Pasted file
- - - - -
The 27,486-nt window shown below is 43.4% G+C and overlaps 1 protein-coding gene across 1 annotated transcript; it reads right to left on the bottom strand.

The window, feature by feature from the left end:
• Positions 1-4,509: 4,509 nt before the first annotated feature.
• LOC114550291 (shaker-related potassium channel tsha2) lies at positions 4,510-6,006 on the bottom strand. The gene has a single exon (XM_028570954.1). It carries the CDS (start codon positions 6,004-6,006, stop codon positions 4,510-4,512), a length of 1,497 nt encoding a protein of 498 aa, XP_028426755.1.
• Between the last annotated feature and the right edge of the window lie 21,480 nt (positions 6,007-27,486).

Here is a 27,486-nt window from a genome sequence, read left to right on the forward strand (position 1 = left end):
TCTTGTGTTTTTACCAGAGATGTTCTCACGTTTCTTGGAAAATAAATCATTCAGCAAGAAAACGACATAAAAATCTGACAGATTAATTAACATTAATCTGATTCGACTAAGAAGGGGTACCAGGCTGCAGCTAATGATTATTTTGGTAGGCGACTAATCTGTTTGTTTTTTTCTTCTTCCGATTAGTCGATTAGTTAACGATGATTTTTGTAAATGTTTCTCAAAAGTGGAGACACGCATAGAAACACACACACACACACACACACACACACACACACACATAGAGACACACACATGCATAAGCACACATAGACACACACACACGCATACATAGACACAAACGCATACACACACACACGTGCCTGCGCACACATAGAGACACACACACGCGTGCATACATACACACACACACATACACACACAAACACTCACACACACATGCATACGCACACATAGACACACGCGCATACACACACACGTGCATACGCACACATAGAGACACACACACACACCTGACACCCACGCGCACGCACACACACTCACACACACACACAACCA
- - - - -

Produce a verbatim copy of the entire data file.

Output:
The 27,486-nt window shown below is 43.4% G+C and overlaps 1 protein-coding gene across 1 annotated transcript; it reads right to left on the bottom strand.

The window, feature by feature from the left end:
• Positions 1-4,509: 4,509 nt before the first annotated feature.
• LOC114550291 (shaker-related potassium channel tsha2) lies at positions 4,510-6,006 on the bottom strand. The gene has a single exon (XM_028570954.1). It carries the CDS (start codon positions 6,004-6,006, stop codon positions 4,510-4,512), a length of 1,497 nt encoding a protein of 498 aa, XP_028426755.1.
• Between the last annotated feature and the right edge of the window lie 21,480 nt (positions 6,007-27,486).

Here is a 27,486-nt window from a genome sequence, read left to right on the forward strand (position 1 = left end):
TCTTGTGTTTTTACCAGAGATGTTCTCACGTTTCTTGGAAAATAAATCATTCAGCAAGAAAACGACATAAAAATCTGACAGATTAATTAACATTAATCTGATTCGACTAAGAAGGGGTACCAGGCTGCAGCTAATGATTATTTTGGTAGGCGACTAATCTGTTTGTTTTTTTCTTCTTCCGATTAGTCGATTAGTTAACGATGATTTTTGTAAATGTTTCTCAAAAGTGGAGACACGCATAGAAACACACACACACACACACACACACACACACACACACATAGAGACACACACATGCATAAGCACACATAGACACACACACACGCATACATAGACACAAACGCATACACACACACACGTGCCTGCGCACACATAGAGACACACACACGCGTGCATACATACACACACACACATACACACACAAACACTCACACACACATGCATACGCACACATAGACACACGCGCATACACACACACGTGCATACGCACACATAGAGACACACACACACACCTGACACCCACGCGCACGCACACACACTCACACACACACACAACCA